Tuesday, February 4, 2020

In 1920 Land and Labor Party Called for Vote by Mail

Vote by mail and equality for women
(detail, January 30th, 1920)
With the mess in Iowa, perhaps we will see renewed calls for national vote by mail as a superior low-tech, resilient, and secure method for voting.

"A mess" - Oregonian front page today
Without going too deep, the Oregon Secretary of State's office and other sources take the history of vote by mail only back to the 1980s.

But in what really is only a footnote in Oregon political history, a little-known and little-lasting attempt at a third party called for voting by mail exactly 100 years ago! Maybe this is known to specialists, but it seems to be little known in more popular histories of vote-by-mail.

January 29th, 1920
January 30th, 1920
The Land and Labor Party here was associated with the Non-partisan League of North Dakota and Arthur Townley. Townley had roots in the socialist movement and was oriented towards rural issues and organizing farmers rather than to more urban and manufacturing issues.

The project was at first serious enough to occasion a long editorial.

Long editorial (there is more), January 31st, 1920
It says "The demand for voting by mail places a premium on lazyness" and goes on with minor red baiting to say "the team is expected by the organizers to pull state socialism to victory."

It noted the tensions between "labor and farm interests," and later in March at least one Grange took pains to distance themselves.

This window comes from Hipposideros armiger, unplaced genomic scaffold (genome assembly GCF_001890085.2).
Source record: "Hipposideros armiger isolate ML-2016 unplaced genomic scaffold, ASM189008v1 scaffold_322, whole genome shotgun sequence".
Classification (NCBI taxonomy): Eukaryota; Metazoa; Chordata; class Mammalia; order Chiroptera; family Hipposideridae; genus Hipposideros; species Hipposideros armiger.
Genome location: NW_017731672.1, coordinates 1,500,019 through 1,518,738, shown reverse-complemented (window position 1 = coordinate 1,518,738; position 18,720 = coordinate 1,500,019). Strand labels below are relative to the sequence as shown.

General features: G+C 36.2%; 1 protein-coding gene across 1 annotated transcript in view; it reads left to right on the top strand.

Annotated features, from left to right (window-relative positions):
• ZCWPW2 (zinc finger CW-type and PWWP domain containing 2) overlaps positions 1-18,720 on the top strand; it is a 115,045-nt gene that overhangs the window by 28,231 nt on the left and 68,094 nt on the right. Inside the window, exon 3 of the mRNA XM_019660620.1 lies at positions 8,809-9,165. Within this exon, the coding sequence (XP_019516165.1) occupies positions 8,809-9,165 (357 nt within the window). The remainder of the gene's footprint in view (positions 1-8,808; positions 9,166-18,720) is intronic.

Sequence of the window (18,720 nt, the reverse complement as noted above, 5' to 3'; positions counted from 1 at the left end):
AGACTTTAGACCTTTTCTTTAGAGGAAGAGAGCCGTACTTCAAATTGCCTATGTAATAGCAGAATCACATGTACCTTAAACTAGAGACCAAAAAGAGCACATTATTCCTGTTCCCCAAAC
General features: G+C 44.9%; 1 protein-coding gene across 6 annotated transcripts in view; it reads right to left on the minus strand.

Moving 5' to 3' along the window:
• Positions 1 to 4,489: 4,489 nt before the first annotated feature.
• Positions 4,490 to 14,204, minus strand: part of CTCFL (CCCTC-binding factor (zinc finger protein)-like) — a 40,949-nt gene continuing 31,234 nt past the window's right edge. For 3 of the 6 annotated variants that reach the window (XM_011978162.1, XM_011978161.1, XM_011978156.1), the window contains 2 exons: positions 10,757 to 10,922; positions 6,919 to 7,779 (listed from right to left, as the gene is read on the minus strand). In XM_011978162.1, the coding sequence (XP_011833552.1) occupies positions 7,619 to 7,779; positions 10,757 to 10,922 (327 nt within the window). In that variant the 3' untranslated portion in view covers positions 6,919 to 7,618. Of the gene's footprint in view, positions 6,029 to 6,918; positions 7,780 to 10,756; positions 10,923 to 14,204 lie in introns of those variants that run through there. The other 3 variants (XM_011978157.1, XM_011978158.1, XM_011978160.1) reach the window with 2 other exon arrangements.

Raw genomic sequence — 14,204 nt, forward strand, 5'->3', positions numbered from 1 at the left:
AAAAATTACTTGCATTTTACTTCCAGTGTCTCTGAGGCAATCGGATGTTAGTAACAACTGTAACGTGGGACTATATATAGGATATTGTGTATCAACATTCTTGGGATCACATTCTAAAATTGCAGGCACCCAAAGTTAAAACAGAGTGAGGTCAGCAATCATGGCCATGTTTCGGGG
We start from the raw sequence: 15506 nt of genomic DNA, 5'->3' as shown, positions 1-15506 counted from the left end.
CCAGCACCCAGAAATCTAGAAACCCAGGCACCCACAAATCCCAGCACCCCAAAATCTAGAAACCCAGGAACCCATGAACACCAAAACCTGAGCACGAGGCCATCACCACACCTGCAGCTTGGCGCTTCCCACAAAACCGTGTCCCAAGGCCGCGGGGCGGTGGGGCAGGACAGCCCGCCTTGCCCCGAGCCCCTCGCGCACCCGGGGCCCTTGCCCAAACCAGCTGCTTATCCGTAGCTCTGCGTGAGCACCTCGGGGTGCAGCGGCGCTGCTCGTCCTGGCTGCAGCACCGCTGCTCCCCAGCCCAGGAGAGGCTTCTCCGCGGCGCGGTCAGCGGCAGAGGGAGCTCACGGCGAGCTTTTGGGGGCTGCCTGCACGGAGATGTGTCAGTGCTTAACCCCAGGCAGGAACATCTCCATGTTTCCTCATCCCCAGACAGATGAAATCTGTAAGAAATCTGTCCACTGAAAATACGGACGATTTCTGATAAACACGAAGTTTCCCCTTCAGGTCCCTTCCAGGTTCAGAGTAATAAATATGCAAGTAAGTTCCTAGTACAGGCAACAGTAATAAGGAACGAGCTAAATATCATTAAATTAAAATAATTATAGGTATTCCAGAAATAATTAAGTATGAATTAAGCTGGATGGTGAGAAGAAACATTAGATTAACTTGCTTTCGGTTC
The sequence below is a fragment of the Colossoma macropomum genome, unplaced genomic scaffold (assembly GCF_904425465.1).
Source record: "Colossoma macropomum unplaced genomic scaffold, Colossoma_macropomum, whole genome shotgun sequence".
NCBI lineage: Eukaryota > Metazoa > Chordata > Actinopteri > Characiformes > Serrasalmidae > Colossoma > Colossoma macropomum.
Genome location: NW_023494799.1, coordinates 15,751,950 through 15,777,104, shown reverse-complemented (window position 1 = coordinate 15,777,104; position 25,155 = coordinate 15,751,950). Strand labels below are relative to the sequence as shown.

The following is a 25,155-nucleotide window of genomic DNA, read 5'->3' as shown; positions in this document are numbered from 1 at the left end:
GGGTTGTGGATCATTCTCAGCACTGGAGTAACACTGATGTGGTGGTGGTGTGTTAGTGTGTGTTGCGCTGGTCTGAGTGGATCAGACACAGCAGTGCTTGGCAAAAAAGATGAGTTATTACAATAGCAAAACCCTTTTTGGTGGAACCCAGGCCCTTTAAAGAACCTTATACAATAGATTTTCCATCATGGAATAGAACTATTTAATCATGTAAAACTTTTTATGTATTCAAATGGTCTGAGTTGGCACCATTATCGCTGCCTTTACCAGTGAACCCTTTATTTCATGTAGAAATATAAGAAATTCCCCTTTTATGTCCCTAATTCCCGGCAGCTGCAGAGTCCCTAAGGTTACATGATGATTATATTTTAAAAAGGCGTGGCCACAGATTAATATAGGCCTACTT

March 18th, 1920
The next day another editorial criticized the "siren song of socialistic redemption."

The rhetoric of "invasion" and "dictatorship" - March 19th, 1920
The platform today does not read so wildly, though abolishing the Senate and public ownership of utilities and natural resources are still very much outside the Overton window.

The party platform in Oregon Voter
February 14th, 1920

From the platform:
Therefore, in order to promote the welfare and happiness of our State and to restore uniform justice and equal opportunity to all, we demand as a minimum, that the following changes and additions be immediately enacted and put in force:

1. The extension of the direct primary to the initiative, the referendum and the recall.
2. The privilege of voting by mail together with universal registration.
3. The abolition of the State Senate.
4. The public ownership of all public utilities and natural resources.
5. The formation of a department of Agriculture and Industry, and the creation of a fiscal department, whose function shall be the creation of a state marketing system, a state bank and such other industrial activities as may be necessary and desirable.
6. The removal of all unjust taxes from productive industry and the substitution therefor of a more equitable method of taxation.
7. Proportional representation on all elective legislative bodies.
8. That the public schools be placed upon a real democratic basis by making school boards representative through proportional representation and that the object of the schools be to teach democracy rather than to train children merely to be servers of others for profit.
9. We hereby declare for the economic and industrial equality of women together with special protection for the mothers of our future citizens.
The group disappears from the news in the second half of 1920 and appears to be invisible thereafter. I assume they did not attract numbers and petered out. So while they remain a footnote only, it is interesting to see the call for vote by mail so early, a full century ago!

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